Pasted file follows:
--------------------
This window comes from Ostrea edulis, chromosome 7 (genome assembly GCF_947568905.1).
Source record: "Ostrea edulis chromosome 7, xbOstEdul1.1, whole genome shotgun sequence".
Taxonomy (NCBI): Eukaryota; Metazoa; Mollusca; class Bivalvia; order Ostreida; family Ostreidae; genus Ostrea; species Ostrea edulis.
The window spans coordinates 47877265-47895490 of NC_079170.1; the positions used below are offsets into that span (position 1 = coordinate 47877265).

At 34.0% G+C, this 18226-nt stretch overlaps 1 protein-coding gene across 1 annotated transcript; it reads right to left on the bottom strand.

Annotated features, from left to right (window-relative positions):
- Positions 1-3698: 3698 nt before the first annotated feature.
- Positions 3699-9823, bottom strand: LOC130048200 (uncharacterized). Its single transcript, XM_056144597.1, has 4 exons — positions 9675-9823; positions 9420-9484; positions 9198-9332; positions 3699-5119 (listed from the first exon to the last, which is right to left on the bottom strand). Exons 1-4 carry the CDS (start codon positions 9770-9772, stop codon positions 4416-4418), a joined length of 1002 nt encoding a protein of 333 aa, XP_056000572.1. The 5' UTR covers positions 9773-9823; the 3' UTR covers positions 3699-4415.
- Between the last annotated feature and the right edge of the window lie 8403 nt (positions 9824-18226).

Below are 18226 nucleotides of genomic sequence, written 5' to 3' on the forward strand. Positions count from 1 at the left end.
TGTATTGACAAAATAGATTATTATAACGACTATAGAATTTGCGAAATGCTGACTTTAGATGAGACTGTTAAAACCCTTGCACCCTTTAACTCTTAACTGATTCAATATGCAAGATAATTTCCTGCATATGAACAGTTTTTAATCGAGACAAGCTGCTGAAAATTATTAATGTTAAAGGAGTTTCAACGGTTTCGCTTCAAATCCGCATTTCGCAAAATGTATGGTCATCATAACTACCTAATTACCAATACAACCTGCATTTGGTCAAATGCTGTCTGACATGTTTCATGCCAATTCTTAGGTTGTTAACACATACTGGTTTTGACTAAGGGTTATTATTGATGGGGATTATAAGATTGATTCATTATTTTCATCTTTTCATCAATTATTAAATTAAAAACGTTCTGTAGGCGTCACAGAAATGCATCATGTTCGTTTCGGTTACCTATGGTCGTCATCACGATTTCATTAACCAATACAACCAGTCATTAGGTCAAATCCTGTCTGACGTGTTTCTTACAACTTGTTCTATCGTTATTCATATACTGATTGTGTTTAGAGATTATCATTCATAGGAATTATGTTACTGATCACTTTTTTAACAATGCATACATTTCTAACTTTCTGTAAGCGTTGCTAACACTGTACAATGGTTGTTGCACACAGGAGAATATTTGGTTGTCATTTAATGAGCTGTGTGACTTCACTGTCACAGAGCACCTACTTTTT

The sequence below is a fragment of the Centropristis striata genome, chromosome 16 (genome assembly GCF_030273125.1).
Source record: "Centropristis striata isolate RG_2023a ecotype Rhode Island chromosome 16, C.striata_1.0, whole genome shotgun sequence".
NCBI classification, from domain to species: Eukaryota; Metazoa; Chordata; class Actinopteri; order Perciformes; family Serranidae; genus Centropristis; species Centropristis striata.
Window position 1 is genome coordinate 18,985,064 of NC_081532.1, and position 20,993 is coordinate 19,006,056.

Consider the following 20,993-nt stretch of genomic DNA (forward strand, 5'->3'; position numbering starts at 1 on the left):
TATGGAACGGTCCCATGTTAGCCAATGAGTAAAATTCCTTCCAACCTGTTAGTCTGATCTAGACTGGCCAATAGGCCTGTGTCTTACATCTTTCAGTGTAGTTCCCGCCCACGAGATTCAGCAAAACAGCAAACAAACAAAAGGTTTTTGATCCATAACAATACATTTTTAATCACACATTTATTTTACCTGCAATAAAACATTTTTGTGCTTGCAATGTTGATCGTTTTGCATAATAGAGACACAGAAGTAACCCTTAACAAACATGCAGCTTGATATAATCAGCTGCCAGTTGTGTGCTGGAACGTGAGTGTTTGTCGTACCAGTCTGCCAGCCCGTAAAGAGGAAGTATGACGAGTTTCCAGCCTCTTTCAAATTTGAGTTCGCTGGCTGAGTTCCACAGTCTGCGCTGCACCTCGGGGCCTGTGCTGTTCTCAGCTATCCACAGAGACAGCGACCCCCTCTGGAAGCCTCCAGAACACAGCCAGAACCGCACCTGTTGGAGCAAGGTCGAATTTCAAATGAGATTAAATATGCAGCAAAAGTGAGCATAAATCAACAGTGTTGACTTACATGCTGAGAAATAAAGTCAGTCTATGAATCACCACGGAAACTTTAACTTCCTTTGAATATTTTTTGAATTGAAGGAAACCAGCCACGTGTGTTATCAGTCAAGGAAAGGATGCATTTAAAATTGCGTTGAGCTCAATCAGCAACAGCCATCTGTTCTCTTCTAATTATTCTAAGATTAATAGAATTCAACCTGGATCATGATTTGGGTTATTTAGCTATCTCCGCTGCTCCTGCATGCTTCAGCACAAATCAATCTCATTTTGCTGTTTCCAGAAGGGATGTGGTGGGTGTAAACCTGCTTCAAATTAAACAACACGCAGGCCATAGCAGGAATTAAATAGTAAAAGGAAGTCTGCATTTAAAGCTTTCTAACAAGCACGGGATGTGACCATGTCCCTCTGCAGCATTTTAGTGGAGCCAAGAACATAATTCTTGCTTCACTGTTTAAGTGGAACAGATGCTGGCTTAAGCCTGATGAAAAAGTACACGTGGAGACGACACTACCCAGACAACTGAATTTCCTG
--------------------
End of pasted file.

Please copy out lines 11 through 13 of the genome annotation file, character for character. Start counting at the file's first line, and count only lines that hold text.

TGTATTGACAAAATAGATTATTATAACGACTATAGAATTTGCGAAATGCTGACTTTAGATGAGACTGTTAAAACCCTTGCACCCTTTAACTCTTAACTGATTCAATATGCAAGATAATTTCCTGCATATGAACAGTTTTTAATCGAGACAAGCTGCTGAAAATTATTAATGTTAAAGGAGTTTCAACGGTTTCGCTTCAAATCCGCATTTCGCAAAATGTATGGTCATCATAACTACCTAATTACCAATACAACCTGCATTTGGTCAAATGCTGTCTGACATGTTTCATGCCAATTCTTAGGTTGTTAACACATACTGGTTTTGACTAAGGGTTATTATTGATGGGGATTATAAGATTGATTCATTATTTTCATCTTTTCATCAATTATTAAATTAAAAACGTTCTGTAGGCGTCACAGAAATGCATCATGTTCGTTTCGGTTACCTATGGTCGTCATCACGATTTCATTAACCAATACAACCAGTCATTAGGTCAAATCCTGTCTGACGTGTTTCTTACAACTTGTTCTATCGTTATTCATATACTGATTGTGTTTAGAGATTATCATTCATAGGAATTATGTTACTGATCACTTTTTTAACAATGCATACATTTCTAACTTTCTGTAAGCGTTGCTAACACTGTACAATGGTTGTTGCACACAGGAGAATATTTGGTTGTCATTTAATGAGCTGTGTGACTTCACTGTCACAGAGCACCTACTTTTT

The sequence below is a fragment of the Centropristis striata genome, chromosome 16 (genome assembly GCF_030273125.1).
Source record: "Centropristis striata isolate RG_2023a ecotype Rhode Island chromosome 16, C.striata_1.0, whole genome shotgun sequence".